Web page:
History Embalmed

The Tomb of Thutmose III

Full details of Ancient Egyptian Religion, Death Rituals, Embalmers and Mummification can be found via the sitemap, in the Section called Egyptian Mummies. The following table lists details of the Tomb of Thutmose III including its reference number, the date the burial place was discovered and the name and details of the Egyptologist who discovered or excavated the Tomb of Thutmose III .

Ancient Egyptian Tombs - The Tomb of Thutmose III excavated by Victor Loret
The Valley of the Kings is a necropolis. A necropolis is defined as a large cemetery or burial place near the site of a center of an ancient civilization. The Valley of the Kings, where the Tomb of Thutmose III was found, is located near the Ancient Egyptian city of Thebes (now modern-day Luxor).

There are 63 tombs which have been discovered in the Valley of the Kings belonging to the Pharaohs and leading dignitaries. Many of the tombs were discovered by the Egyptian tomb robbers of antiquity but during the 19th and 20th centuries renewed interest in Egyptology led European Egyptologists, such as Victor Loret, to make further excavations in the Valley of the Kings, hoping to find undiscovered tombs, complete with fabulous treasures.

The Tomb of Thutmose III
Location of the Burial Site
 Valley of the Kings
Name of Occupant
 The Tomb of Thutmose III (1479 -1425)
Period / Kingdom
 New Kingdom
Date of Period / Kingdom
 1570 BC - 1070 BC
 18th - Eighteenth Egyptian Dynasty
Date of Discovery
Name of Egyptologist
 Re-excavated by Victor Loret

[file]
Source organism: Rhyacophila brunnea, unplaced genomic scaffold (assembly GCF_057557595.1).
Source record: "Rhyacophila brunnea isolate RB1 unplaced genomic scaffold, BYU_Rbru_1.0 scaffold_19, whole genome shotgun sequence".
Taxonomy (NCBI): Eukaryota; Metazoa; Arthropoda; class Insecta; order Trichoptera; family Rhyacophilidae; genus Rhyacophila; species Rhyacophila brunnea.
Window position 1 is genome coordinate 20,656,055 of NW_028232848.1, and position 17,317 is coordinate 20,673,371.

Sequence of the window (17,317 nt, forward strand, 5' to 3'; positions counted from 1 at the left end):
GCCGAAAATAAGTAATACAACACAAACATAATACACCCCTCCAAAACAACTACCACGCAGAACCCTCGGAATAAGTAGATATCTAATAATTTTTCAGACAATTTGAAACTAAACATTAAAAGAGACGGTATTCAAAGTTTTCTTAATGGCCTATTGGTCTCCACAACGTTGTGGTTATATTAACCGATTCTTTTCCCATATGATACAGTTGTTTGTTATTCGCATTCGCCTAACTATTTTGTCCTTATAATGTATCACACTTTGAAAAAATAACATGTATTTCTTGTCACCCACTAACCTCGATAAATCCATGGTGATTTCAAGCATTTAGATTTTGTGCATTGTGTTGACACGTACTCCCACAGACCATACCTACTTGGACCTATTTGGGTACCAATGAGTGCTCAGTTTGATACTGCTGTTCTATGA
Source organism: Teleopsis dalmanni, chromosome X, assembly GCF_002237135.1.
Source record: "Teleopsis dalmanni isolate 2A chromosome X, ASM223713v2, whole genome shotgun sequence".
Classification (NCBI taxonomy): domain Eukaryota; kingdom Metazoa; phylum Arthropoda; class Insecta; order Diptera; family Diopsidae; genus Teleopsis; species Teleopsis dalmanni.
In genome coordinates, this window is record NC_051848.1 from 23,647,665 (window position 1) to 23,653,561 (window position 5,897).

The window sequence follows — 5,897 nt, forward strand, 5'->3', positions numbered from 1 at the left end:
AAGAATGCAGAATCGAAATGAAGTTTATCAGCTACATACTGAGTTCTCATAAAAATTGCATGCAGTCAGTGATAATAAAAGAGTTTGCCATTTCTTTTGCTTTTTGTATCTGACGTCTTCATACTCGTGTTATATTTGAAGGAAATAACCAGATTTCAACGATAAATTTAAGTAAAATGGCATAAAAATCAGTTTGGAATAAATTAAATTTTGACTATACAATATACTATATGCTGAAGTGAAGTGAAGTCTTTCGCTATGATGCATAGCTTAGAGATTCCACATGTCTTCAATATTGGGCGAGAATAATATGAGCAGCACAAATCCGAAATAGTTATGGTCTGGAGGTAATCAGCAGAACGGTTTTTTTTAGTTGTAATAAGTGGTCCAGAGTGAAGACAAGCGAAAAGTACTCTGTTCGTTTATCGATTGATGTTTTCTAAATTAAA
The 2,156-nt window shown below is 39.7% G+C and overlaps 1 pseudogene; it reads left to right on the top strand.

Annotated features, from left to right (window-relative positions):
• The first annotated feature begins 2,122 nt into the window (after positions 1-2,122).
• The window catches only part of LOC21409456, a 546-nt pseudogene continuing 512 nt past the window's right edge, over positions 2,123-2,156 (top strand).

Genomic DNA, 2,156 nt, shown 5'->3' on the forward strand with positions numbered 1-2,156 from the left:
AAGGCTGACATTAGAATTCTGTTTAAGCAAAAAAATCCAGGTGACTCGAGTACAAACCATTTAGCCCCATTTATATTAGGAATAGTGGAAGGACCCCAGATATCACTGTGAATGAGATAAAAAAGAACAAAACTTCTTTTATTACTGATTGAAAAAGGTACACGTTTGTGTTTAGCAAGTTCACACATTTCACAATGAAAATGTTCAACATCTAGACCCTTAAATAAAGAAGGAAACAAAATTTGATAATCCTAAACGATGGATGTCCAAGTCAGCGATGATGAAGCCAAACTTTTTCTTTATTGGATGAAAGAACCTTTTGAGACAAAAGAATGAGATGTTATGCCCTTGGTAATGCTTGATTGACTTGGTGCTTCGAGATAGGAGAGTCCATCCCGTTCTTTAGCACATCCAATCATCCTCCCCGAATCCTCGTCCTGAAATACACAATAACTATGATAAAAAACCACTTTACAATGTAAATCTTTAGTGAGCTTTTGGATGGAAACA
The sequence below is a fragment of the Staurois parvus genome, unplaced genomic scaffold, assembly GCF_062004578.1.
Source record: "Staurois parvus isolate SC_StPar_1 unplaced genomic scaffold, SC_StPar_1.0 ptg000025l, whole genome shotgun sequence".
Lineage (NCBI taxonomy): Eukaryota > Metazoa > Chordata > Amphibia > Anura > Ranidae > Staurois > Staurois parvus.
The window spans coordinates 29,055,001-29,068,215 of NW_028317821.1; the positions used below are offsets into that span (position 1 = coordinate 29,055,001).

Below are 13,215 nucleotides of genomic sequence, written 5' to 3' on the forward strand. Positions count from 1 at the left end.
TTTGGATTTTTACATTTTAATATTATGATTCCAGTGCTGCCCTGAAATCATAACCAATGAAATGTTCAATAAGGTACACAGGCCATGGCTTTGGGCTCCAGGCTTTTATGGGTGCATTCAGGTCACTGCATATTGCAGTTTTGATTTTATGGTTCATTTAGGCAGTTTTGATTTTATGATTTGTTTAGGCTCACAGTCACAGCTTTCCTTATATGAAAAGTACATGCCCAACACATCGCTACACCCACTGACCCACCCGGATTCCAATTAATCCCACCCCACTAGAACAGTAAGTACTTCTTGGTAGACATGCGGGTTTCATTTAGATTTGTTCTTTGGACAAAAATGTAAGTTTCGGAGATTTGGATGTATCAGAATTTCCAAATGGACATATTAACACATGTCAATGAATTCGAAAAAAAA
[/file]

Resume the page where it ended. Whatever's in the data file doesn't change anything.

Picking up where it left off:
Nationality of Victor Loret
Lifespan of Victor Loret
 1859 - 1946

Additional facts and information about the Tomb of Thutmose III & Victor Loret

The entrance to the Tomb of Thutmose III is on the cliff face and consists of chambers and corridors. The construction of the burial chamber was unique as it is in the shape of a cartouche. The tomb is decorated with the Litany of Ra and the Amduat, magical texts which would help the pharaoh through the perils of the Underworld so he could reach the Afterlife. The damaged stone sarcophagus of Thutmose III is still in place in the burial chamber.

The French archaeologist Victor Loret (1859 - 1946) was the head of the Egyptian Antiquities Service. Loret began working at the royal and private tombs in the Valley of the Kings in 1881. He also discovered the tombs of Tia'a and Amenhotep II. There is a photograph of Loret at the entrance to the tomb of Thutmosis III.

Ancient Egyptian Tomb numbering system
All tombs are and numbered and the legends KV, QV, WV & TT  indicate their location as follows:

  • KV (e.g. KV no.35) refers to the King Valley
  • QV (e.g. QV no.66) refers to the burial of Nerfertari in the Queen Valley
  • WV (e.g. WV no.23) refers to the burial of the Pharaoh Ay in the Western Valley
  • TT (e.g. TT no.55) refers to the burial of Ramose designated to the category of Theban Tomb
    • There are at least 415 catalogued tombs, designated TT for Theban Tomb which are burial places of nobles and important court officials

The Tomb of Thutmose III
Each section on the subject of Egyptian Tombs addresses all topics and provides interesting facts and information about the Golden Age of Pharaohs and of Egypt. The Sitemap provides full details of all of the information and facts provided about the fascinating subject of the Tomb of Thutmose III discovered by Victor Loret.

Egyptian Tombs

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